The Power Of An Educated Customer Support Center
This is a guest post by Jeffrey van den Dungen Bille.
When you read the Usabilla blog, there is no need in saying that UX is all about touch points. Neither do I need to tell you that your support center is a very important point of contact for your customers. Too bad that support centers are often overlooked, leaving aside the potential they bear for improving the user experience.
In the following, I will help you to understand the importance of an educated support center. We will look at how customer support can improve the user experience of your site, and also how social media can help you with it.
Why is customer support important?
Customer support is something that has been around for ages. Think about it. What do you do when you have a question about a product which you have bought recently? I bet that most of you will do one of the following: search the Internet for information, ask a friend, or call the support center. All three approaches are different, but they are all some kind of customer support.
A lot of times, the support center of a company is an external service provider, which has been hired to answer the telephone and take support enquiries. Back when the Internet did not exist yet, this was a good concept. But times have changed and chances are good that people have already searched the Internet, before they call the support center. This results in support questions that are not easy to answer, and most likely require specific knowledge about a process or product.
People easily get frustrated if a support center doesn’t offer them the support they need. (Image Source)
Now, if this knowledge is not available in the support center, it can cause serious problems. Here are two examples that illustrate what can happen.
1. Support for a new product
Imagine the following project. The requirements of a new product are thoroughly investigated and described. One key requirement should be that the product is as user friendly as possible. Obviously, this is important for the user, but at the same time also for the organization. Why for the organisation? Because an intuitive product results in less customer enquiries, keeping support costs to a minimum.
The project proceeds and the development starts. Once a first beta is live, a selected group of users are invited to participate in extensive tests. The feedback is collected, implemented if needed and after a long project, the product is launched.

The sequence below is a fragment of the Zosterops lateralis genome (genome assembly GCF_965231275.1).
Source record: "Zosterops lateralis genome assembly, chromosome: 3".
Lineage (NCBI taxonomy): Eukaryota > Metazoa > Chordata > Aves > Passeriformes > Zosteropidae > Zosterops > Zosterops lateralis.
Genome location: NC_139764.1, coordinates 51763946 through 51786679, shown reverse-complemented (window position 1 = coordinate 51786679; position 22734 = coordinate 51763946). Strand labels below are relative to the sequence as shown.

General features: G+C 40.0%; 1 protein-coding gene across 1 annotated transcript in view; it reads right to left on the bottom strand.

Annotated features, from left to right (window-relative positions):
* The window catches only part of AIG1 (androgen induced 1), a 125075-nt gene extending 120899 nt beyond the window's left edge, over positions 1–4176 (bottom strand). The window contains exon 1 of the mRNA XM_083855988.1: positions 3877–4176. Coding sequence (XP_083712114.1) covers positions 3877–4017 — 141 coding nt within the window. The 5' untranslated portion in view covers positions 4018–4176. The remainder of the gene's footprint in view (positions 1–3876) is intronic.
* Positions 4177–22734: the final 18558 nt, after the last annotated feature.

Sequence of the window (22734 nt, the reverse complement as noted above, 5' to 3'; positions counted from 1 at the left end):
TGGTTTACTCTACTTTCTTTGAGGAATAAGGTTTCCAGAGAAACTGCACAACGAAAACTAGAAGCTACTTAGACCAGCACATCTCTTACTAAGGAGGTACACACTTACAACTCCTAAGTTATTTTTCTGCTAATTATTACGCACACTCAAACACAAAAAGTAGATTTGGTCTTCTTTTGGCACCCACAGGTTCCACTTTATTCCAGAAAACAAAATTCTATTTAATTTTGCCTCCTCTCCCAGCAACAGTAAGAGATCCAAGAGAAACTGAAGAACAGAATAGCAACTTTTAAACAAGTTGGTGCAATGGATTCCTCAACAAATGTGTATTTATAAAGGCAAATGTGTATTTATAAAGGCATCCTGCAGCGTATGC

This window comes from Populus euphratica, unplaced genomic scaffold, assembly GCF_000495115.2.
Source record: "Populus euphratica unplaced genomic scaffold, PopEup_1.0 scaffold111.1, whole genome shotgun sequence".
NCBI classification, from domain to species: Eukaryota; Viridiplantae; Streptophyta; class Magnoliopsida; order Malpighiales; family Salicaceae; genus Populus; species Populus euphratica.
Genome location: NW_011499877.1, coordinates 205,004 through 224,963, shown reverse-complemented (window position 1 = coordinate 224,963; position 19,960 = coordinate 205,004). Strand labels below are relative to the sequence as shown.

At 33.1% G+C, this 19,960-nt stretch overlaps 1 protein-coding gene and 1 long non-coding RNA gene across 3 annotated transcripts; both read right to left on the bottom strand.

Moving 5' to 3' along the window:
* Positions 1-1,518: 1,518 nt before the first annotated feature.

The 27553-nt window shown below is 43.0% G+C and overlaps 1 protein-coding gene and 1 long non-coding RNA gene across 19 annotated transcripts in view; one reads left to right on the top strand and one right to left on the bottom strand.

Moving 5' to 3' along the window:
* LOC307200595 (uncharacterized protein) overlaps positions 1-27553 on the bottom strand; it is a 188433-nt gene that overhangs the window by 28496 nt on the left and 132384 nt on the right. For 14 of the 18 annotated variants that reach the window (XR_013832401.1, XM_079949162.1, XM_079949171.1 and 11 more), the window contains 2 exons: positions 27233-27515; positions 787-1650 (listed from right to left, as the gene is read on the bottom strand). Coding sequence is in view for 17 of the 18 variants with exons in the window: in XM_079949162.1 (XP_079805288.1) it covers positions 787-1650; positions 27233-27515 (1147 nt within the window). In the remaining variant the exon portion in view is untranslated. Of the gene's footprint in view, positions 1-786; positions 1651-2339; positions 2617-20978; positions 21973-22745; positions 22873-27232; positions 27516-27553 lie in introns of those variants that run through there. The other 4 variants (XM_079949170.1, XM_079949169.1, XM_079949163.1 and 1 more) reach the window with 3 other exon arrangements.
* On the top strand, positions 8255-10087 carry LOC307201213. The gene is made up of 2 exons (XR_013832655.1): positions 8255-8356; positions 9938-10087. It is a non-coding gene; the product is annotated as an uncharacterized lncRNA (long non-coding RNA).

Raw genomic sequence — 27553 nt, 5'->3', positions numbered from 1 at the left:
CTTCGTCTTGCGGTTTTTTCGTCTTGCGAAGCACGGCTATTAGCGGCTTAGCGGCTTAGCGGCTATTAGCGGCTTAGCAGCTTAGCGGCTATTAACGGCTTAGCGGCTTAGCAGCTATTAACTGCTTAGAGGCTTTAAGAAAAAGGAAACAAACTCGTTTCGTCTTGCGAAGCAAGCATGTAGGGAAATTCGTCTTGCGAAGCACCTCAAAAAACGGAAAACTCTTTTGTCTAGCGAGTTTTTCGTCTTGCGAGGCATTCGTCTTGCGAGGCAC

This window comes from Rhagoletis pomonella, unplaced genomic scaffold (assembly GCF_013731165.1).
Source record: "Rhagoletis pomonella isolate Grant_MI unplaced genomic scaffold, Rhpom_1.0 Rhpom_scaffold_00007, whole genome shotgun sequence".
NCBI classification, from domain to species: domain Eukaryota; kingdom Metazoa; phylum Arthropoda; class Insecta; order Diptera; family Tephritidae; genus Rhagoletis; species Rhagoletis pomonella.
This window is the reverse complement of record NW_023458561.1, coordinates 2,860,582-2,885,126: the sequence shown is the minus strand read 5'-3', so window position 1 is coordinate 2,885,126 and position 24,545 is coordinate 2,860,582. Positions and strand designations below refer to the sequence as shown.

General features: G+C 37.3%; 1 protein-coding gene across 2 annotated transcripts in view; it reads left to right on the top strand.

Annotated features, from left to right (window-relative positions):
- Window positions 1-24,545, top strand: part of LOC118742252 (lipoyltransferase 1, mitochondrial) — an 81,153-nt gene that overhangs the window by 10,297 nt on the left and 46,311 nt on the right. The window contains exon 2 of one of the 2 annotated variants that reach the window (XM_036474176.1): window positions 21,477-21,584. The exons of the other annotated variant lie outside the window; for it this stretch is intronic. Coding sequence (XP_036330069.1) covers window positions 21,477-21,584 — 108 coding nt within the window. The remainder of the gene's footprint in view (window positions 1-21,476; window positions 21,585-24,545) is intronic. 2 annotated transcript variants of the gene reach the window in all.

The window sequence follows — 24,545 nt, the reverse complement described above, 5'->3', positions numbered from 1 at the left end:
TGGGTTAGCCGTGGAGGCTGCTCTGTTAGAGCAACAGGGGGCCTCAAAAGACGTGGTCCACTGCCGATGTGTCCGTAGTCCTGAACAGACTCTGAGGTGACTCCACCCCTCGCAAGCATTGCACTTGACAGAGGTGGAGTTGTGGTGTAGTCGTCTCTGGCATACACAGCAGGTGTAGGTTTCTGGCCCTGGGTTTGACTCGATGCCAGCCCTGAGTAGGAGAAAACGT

Despite the user centered approach (maybe it was not extensive enough), users still run into problems after the product has been launched. So they decide to ask for support. What do you think happens if they can’t get answers to their questions? Right, they give up and leave. The result: Two years of development and a lot of money down the drain, because the users aren’t helped properly in the most important stage.
2. Support of a webshop
Now imagine that you’ve placed an order on a web shop a few weeks back. You ordered a present for a wedding anniversary and you need it in time. But as the day of the anniversary approaches, you are still waiting for the delivery. You decide to call the company support line and they apologize and assure you to sort things out and call you back. Can you see it coming already? They don’t call you back. So you call again and again and again. After a while, you get someone on the line, who tells you that they are a call center and can’t decide anything. They need to discuss everything with the actual company from who you are buying.
How does this make you feel? I can tell you that it made me feel very angry. Yes, the above is a true story. So what did I do out of frustration? I told everyone in my surrounding about this very negative experience. Maybe even worse: I tweeted about it! The result was not only that I’m not going to buy anything at that company anymore, but the people who are close to me aren’t going to buy there either.
Different types of support
I’m a quick visitor. If I miss information on a site, calling the support center seems like the most intuitive option to me. And I’m not the only one. Like I discussed in my previous post, there are several kinds of visitors on a website.